Here is an interesting story. Practice this yourself, without pain, too. At a recent class, a new student arrived with moderate to severe pain in his neck and back. He suffered from a recent injury that resulted in pressure on the discs that support his spine. His movement was slow, his posture rigid, and he had limited ability to sit on a chair with comfort. The student was about 6’2” tall, in his 40’s, good physical shape and familiar with breathing and martial arts. He had not practiced these disciplines recently nor was he familiar with yoga.
Following guidelines for chair yoga, I set him up on three stackable chairs to create the proper height of the seat relative to the length of his legs. This positioning reduced pressure on his lower back by having his knees just a bit lower than his thighs. Find a way for your feet to be flat on the floor and your hips a bit higher than your knees. Use a pillow or foot support. I placed a small rolled up towel in his lumbar area to re-establish the proper curve in his lower spine. This was touchy for him and took some adjustment to create the proper positioning without causing him to wince. Sitting Mountain Pose is essential for aligning the spine by positioning the hips under the spine and allowing the re-development of lumbar and cervical spine curves (they compliment each other). Place a small rolled up towel behind your lower back. Play Lumbar Limbo by drawing your tail a bit under the towel as you inhale. Positioning the elbows under the shoulders and head over the shoulder area allows for less tension in the neck and upper back. Now the muscle that is often tense across the upper back can begin to relax.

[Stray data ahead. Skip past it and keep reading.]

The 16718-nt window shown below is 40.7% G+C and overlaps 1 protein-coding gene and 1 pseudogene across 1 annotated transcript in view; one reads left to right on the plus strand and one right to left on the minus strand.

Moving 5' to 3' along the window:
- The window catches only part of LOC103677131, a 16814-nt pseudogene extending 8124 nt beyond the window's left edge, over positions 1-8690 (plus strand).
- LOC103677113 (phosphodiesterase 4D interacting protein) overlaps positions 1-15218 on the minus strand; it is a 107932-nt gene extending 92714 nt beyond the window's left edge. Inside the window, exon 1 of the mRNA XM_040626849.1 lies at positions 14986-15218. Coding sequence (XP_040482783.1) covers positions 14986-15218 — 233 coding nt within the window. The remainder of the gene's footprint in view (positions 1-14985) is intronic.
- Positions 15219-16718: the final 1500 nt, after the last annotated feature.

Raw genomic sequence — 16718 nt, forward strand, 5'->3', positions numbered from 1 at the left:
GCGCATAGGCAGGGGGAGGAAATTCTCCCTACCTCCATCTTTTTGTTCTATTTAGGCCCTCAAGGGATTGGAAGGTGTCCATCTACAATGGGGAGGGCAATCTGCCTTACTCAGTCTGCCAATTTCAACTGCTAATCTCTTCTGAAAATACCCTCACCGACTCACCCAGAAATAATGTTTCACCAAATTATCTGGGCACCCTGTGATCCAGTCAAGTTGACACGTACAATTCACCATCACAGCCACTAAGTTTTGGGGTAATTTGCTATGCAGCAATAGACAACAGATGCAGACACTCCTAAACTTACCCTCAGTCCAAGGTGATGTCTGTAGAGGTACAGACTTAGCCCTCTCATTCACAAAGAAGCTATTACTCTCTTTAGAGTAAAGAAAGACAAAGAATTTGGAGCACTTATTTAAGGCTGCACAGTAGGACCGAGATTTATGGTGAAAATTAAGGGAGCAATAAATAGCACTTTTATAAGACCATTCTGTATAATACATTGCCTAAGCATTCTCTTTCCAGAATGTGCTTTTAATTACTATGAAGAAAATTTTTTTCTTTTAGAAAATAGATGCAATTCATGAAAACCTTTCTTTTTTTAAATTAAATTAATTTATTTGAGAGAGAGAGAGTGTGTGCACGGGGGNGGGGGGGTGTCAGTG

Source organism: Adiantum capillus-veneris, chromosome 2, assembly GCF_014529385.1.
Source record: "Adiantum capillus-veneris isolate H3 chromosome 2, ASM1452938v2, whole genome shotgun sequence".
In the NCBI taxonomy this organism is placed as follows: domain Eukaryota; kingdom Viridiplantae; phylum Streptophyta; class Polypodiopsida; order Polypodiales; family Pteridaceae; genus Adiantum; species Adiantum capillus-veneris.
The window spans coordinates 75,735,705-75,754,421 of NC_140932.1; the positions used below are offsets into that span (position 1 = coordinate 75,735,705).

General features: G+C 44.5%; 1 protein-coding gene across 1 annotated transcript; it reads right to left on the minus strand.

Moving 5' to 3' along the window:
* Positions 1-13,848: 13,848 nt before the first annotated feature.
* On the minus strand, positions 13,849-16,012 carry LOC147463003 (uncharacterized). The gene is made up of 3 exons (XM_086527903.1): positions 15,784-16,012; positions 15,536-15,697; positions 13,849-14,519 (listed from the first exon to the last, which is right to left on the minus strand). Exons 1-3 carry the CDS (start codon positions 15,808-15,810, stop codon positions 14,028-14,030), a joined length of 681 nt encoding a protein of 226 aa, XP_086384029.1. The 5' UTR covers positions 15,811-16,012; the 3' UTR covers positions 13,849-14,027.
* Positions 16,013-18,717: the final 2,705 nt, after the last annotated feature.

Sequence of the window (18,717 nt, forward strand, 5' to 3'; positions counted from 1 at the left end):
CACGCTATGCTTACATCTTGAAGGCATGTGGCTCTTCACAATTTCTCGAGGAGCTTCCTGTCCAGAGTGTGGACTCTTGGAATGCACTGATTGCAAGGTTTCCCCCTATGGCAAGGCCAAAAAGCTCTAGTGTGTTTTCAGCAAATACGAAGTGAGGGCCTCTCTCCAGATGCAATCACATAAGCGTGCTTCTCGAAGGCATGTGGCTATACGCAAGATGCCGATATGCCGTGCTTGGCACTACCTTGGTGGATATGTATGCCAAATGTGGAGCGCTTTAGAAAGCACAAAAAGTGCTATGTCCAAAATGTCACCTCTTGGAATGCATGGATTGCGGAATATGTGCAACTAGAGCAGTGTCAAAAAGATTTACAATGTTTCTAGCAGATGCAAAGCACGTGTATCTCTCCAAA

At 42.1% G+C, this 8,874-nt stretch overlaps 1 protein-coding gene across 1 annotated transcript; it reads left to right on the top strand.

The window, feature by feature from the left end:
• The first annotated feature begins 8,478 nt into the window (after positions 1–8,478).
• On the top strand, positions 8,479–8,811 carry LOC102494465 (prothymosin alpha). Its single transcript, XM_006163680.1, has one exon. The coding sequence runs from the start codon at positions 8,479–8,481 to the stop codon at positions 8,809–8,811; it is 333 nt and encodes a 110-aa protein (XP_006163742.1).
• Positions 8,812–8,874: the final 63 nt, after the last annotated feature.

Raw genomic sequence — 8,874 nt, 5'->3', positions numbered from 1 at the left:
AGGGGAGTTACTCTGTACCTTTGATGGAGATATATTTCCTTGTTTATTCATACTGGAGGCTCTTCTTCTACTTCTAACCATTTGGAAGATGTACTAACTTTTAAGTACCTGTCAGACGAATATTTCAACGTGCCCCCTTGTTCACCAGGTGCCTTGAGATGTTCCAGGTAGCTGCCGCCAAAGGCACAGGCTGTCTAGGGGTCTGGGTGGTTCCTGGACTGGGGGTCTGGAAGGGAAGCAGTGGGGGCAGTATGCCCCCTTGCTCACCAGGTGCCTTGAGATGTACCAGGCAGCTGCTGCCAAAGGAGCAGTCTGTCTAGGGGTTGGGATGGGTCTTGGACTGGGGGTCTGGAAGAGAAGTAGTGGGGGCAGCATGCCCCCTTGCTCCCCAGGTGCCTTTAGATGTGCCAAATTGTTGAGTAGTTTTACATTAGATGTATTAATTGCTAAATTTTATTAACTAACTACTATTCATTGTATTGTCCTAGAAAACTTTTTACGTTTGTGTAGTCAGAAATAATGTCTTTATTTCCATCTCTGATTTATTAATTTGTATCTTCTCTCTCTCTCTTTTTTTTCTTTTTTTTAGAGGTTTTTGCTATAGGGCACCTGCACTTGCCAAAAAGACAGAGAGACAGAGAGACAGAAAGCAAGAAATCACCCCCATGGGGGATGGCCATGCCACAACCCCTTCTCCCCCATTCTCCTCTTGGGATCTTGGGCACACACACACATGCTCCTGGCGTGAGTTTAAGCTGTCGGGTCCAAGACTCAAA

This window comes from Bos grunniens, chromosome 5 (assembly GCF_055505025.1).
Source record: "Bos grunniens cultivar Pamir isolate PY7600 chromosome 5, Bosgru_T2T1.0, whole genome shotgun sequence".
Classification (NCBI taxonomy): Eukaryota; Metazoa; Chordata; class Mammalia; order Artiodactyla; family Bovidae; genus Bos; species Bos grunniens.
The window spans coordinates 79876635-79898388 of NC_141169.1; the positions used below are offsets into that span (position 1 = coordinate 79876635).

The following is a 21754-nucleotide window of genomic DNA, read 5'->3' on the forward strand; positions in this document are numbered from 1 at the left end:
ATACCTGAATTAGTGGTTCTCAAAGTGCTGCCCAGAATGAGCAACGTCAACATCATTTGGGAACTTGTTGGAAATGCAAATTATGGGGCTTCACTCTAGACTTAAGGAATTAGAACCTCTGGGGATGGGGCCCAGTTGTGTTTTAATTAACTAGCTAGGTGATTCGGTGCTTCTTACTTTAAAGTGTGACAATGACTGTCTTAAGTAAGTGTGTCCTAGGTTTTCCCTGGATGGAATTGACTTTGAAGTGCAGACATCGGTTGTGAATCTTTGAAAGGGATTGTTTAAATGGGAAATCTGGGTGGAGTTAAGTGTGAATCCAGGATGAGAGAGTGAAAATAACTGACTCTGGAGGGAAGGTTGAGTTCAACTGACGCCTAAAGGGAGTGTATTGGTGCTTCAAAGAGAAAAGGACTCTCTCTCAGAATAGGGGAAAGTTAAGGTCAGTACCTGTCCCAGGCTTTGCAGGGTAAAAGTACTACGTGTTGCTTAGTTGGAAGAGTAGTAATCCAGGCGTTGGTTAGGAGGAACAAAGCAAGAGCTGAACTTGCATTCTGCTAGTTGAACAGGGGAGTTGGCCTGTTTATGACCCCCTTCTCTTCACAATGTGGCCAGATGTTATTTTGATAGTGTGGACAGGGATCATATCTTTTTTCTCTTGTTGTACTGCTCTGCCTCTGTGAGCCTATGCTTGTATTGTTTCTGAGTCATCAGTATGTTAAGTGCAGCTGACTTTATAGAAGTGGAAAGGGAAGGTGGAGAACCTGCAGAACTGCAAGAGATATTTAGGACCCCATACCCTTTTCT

We proceeded to develop a breathing practice where the exhales were slightly longer in length than the inhales. Inhale for a count of 4, pause a moment, exhale for a count of 6. Repeat. With permission, I guided his upper back muscles diagonally toward his spine and helped to settle the shoulder blades on to the back ribs with the exhale. The muscles were in such spasm that they spontaneously twitched. The breathing practice proceeded for several minutes. Eventually the tension in his face and whole body significantly diminished and the twitching ceased.
The next part of the practice was to develop gentle extension and flexion of the spine. This was accomplished with gentle Cat/Cow poses over several minutes and within his range of motion comfort zone. Once the hips were loose, we moved toward shoulder relaxation. The rolling the shoulders up from front to back and reversing this path, combined with a basic 6 pose flow, allowed for even more comfort. We finished the active phase by raising and lowering the shoulders while keeping the buns engaged during the exhale. He became taller, looser and relaxed.
We finished with a counting meditation to further calm his mind. By counting backward, one number at a time with each exhale, he was able to separate from the physical trauma and reduce pain.